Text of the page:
This spring, three female developers, Alexandra Diracles, Melissa Halfon, and Leandra Tejedor, teamed up to get more teen girls excited about technology.
The all-women team met at a Startup Weekend Education event. As professional women in computer science, they shared a passion to level tech’s male-dominated playing field for girls and women. In their research efforts, they spoke directly to girls about:
- the disconnect they feel from computer science classes, and
- the misperceptions they hold, primarily that tech is boring.
Soon after, Vidcode was created, a coding app designed with girls in mind that pairs with a hobby girls love – creating and sharing videos.
“It works!” says Alexandra Diracles, one of the creators. “The app is already empowering teenagers and opening their eyes to how fun and creative computer science can be.”
The team has been taking Vidcode around the country, holding introductory workshops in New York City, New Orleans, and Minneapolis.
“We’re excited about Vidcode,” co-creator Melissa Halfon added. “We want to do more. We see Vidcode as the start of a suite of tech educational tools for girls.” STEM educators, take note.
Fifteen-year-old Emma is proof. She appeared to be thrilled to share her own video completed with the Vidcode software, “I love it! I coded the colors, added a blur filter and I even got my friends involved in the process.”
Sarah, 16, shared her enthusiasm, “At my school there is a class for coding filled with guys. After using Vidcode, I’m realizing something may seem complicated, but also girls can do it.”
In January of this year, Vidcode took home 1st Place Winner in New York’s Startup Weekend EDU weekend. Next is a KICKSTARTER campaign to fund development of extensive coding software and curriculum for consumers and schools. As the team continues to introduce Vidcode, one thing is clear: girls love it. The future for women in technology looks brighter already.
If you’ve participated in SWEDU you probably wondered what happened to all the teams that formed. Do they go on to have their company grow, quit their jobs, and take on their newly created project? Well yes. Some of them do.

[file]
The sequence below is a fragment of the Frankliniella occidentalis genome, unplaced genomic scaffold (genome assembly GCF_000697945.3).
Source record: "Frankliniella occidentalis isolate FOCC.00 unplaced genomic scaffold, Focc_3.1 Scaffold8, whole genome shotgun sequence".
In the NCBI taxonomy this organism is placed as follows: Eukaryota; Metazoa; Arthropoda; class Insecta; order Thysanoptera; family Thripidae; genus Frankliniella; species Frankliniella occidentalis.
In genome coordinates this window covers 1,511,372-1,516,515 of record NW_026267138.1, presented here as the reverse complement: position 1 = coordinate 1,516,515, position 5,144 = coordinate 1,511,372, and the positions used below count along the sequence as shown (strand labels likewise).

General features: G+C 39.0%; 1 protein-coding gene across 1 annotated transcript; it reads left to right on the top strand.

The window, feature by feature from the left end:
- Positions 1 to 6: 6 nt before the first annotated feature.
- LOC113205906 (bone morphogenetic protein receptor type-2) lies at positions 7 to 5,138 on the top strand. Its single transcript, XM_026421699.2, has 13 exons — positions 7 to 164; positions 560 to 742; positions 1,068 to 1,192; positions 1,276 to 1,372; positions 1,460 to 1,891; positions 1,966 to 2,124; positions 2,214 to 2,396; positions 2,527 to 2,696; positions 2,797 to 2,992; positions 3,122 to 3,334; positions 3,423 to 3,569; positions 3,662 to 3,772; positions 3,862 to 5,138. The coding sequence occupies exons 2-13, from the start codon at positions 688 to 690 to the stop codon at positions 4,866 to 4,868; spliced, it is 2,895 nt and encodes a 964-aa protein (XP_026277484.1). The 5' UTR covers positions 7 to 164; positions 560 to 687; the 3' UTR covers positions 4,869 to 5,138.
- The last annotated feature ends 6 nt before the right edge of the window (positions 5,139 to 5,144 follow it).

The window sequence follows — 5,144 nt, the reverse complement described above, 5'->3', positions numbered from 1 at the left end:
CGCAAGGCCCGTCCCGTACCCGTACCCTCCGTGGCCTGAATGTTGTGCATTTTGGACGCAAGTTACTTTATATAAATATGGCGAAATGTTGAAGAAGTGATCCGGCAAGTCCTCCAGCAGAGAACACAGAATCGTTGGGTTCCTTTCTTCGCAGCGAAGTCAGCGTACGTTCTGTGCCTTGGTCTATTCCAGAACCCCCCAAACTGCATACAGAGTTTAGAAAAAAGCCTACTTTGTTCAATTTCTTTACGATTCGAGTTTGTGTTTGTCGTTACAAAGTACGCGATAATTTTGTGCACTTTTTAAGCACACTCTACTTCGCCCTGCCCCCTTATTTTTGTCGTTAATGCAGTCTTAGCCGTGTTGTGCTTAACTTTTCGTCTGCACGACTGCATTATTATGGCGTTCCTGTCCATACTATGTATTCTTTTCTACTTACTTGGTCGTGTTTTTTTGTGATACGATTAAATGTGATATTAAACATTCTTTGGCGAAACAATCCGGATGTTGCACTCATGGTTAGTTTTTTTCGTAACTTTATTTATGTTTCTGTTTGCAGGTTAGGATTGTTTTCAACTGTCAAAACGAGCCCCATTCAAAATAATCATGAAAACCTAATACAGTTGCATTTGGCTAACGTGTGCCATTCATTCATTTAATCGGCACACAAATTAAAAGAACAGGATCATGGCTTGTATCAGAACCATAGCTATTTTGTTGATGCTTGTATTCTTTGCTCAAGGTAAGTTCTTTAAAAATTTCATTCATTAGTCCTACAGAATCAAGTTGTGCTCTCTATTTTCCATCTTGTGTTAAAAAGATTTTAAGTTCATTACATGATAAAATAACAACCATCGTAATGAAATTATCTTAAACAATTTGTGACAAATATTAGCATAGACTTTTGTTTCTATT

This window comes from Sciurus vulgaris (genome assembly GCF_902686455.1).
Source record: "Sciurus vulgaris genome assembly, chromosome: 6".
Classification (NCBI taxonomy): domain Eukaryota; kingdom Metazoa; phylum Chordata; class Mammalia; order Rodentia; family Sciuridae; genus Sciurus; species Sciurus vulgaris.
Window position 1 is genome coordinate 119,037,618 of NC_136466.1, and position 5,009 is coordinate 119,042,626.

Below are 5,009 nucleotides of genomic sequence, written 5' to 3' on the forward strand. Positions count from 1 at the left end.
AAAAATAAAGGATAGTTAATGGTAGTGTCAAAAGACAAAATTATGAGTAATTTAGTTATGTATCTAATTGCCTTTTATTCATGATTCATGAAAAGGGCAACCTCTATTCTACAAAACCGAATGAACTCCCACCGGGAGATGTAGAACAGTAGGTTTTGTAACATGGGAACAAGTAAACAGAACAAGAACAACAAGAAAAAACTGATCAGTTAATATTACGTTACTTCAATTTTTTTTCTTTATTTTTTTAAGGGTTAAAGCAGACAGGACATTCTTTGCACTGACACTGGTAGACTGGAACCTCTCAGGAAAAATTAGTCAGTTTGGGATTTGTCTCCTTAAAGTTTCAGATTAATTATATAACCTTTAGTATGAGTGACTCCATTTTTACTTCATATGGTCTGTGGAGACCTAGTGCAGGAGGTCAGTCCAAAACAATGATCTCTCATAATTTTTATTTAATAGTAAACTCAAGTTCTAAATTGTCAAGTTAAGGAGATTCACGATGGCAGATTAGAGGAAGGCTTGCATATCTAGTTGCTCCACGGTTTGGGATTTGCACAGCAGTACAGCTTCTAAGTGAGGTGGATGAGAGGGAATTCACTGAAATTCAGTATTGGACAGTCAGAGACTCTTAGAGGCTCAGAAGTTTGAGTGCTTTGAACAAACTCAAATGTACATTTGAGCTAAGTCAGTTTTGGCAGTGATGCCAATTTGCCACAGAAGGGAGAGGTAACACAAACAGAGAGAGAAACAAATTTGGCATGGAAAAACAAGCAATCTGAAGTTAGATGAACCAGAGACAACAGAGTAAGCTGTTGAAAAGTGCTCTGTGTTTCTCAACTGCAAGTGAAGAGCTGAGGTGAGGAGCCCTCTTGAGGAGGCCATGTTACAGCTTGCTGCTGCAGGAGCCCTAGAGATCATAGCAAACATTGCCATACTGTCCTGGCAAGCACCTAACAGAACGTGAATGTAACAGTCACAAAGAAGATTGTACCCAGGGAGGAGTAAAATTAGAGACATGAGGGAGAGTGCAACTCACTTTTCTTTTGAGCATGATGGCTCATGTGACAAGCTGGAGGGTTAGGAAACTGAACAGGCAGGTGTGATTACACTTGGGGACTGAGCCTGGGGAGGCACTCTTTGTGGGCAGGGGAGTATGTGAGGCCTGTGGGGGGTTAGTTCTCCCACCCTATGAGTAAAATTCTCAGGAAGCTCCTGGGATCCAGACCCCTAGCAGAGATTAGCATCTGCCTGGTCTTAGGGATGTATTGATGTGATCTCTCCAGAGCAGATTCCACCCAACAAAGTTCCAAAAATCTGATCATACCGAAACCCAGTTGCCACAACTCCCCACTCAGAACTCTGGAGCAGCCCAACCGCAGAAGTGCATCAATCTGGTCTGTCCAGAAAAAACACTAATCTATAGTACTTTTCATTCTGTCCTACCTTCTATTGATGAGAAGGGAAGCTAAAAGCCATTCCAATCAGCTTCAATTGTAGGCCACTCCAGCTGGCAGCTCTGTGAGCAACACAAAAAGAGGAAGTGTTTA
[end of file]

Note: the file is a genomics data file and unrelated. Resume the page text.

Recently, we followed up with Melissa Halfon, VP of VidCode, to see where they are now, six months after they won Startup Weekend EDU NYC 2014.
1. Is everyone who was originally on the team still helping to build Vidcode? Vidcode is truly a Startup Weekend EDU Cinderella story. We were five strangers who teamed up to solve one problem: getting more girls into technology. Since the weekend, our team has neither lost nor gained a member. Allie, Melissa, Leandra, Terry, and Ken are all still dedicated to Vidcode.
2. Did you guys quit your jobs to work full time on Vidcode? Allie & Melissa seamlessly continued working on Vidcode full time after Startup Weekend EDU. Allie was completing her masters at NYU ITP at the time and centered her thesis on Vidcode, devoting all her energy to it as a result. Melissa found herself without a full-time position (for reasons unrelated) and used the serendipitous timing to continue her dedication to the project. Our other team members have continued to contribute to Vidcode outside of their full-time gigs.
3. What stage would you say Vidcode is at, as a startup? We spent six months after Startup Weekend EDU in full build stage, validating and testing the product. This summer, we were one of the teams in Launch, 4.0 Schools’ accelerator, during which we launched Vidcode’s public beta and identified our target market. Now we’re in the first growth stage, building our user base and selling to early adopters.
4. Have you gone for funding outside of kickstarter? We are currently raising seed capital.
5. Do you think you would have built Vidcode outside of Startup Weekend given the opportunity? The most valuable asset that emerged from Startup Weekend EDU was the opportunity to form an incredible team of like-minded people. The problem is so important to each team member that we would’ve found a way to address it individually. But without the complimentary and talented team we assembled that weekend, the results wouldn’t have been as powerful.
6. Anything else about Vidcode and any of the problems you’ve faced as you have worked to build this product. The response to Vidcode in general, especially from girls, has been so overwhelmingly positive. Their reactions to what we’ve built make all the risks, unknown, and sleepless nights very much worth it. We know there’s a place in girls’ lives where Vidcode belongs and we’re determined to get it there.
7. Also, what is it that the Startup Weekend community can do to help? Spread the word. Our success at Startup Weekend validated that we have a compelling product. We’ve built it out, and now we want to get it into the hands of as many teens and schools as possible. Startup Weekend has a huge following of education leaders and teachers and we want them to know about Vidcode to implement in their own classrooms. The best way to do that now is by supporting and sharing our Kickstarter! http://kck.st/1po2ul5
What does all this mean? It means you should come to the next SWEDU event, because you never know what might happen!
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